Thailand has ‘enormous potential’ as halal travel hub

A Muslim traveler walks through the departures hall at Suvarnabhumi International Airport. Source: Shutterstock/ 1000 Words

THAILAND is making notable progress in efforts to become a Muslim-friendly destination, according to speakers at the recent PATA Engagement Hub in Bangkok.

Experts who study halal travel patterns expressed Thailand has “enormous potential to overtake Singapore as a Muslim travel hub in Asean”, especially with marketing strategies and training programs underway.

Halal Standards Institute of Thailand director Pakorn Piyakorn said at the event a standard certification system is being developed for hotels and restaurants that cater to Muslim travelers.

“Thailand was ahead of the curve,” said Fazal Baharden, founder of Crescent Rating, an organization that analyzes Muslim travel habits.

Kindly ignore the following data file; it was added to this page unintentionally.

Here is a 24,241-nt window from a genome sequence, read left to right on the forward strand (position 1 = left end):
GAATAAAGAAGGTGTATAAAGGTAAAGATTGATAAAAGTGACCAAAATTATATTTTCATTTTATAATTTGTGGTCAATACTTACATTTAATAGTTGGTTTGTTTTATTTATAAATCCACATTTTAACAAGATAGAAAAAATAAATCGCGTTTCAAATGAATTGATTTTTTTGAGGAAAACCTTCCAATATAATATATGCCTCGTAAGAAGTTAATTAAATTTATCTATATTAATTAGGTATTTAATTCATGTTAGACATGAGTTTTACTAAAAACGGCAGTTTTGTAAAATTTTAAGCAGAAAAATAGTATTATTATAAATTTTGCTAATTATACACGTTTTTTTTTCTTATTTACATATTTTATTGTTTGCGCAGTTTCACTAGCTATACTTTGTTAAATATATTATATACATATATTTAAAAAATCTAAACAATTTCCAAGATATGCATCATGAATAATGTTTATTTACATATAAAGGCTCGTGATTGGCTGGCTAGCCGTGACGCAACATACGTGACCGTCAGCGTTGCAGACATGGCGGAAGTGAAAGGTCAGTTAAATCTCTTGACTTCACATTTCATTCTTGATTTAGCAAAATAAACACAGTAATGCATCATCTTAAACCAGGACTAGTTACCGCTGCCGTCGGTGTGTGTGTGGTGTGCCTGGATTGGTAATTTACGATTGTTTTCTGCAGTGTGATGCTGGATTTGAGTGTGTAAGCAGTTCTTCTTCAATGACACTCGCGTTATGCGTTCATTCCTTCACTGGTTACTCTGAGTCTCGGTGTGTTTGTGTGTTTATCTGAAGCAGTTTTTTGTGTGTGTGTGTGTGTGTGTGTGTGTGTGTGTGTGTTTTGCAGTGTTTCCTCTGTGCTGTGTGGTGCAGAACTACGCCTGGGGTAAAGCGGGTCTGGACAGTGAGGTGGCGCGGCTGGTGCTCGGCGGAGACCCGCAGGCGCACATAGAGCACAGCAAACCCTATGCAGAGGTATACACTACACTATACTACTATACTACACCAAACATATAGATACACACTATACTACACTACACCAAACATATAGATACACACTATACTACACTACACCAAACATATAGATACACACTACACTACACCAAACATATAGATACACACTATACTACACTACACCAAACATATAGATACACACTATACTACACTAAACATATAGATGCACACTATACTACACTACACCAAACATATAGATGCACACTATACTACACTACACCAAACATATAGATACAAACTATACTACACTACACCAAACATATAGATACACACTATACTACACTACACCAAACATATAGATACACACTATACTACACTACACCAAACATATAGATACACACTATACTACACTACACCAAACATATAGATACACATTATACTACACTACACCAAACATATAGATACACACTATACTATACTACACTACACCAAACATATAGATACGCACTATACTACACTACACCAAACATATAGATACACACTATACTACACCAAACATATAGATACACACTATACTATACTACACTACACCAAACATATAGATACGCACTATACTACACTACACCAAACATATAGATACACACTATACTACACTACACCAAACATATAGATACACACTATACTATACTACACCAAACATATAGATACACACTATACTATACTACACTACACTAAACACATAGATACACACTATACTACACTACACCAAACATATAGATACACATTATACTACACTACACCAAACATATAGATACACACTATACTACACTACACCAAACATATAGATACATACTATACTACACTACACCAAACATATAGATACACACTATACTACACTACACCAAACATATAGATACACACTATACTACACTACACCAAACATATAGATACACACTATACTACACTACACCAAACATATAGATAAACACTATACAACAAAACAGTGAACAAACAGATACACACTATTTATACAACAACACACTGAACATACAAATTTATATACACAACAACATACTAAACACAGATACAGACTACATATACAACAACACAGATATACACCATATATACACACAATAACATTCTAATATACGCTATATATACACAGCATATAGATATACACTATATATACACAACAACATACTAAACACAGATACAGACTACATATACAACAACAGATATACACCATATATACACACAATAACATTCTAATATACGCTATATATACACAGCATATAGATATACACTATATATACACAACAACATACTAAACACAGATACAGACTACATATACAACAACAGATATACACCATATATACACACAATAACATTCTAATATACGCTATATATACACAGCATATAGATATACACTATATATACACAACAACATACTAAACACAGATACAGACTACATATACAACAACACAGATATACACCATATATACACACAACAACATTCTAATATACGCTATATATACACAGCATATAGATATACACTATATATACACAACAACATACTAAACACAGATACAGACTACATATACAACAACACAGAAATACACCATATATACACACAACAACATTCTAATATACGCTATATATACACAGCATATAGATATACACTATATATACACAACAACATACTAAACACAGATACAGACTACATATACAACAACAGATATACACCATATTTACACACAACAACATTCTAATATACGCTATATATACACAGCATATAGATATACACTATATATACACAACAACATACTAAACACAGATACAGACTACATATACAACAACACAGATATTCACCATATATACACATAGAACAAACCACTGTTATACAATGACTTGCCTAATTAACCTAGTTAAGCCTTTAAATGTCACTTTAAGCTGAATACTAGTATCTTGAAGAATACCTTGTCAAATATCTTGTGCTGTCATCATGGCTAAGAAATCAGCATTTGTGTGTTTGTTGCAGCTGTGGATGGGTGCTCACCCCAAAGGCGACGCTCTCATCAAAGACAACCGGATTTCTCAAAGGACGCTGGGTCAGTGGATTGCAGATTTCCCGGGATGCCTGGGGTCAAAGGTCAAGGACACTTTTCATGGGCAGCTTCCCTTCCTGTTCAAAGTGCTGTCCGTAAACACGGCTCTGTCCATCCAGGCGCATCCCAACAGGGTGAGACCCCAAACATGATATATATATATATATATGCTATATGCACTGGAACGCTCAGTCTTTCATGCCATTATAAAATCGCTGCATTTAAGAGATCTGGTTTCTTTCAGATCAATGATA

“They’ve really recognized the Muslim consumer market is worth tapping into.”

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As of April, Thailand recorded more than 730 weekly flights to and from Muslim-majority countries, more than any other country in Asia.

Additionally, according to 2015 statistics published by the Tourism Authority of Thailand, visitors from Saudi Arabia and Kuwait were the biggest daily spenders in Thailand.

Halal travel is rapidly rising, equating to US$200 billion in global spending. The growth can be attributed to several factors including a growing Muslim middle class in Indonesia, Malaysia, Turkey, Nigeria and Bangladesh, and in the Gulf countries.

On top of that, a younger population of Muslims are keener to travel and have increased access to travel information.

SEE ALSO: Indonesia has ambitious plans to be world’s leading halal destination

In the Asean region, Malaysia and Singapore are the poster children of halal tourism with many family-friendly destinations, Muslim-friendly services (Malaysia being a Muslim-majority country) and halal awareness marketing.

Indonesia, too, is pulling in its share of Muslim visitors. Muslim- and tourist-friendly infrastructures, targeted marketing, and the training of human resources were said to be most needed for Indonesia to meet Malaysia’s ranks in the halal tourism market.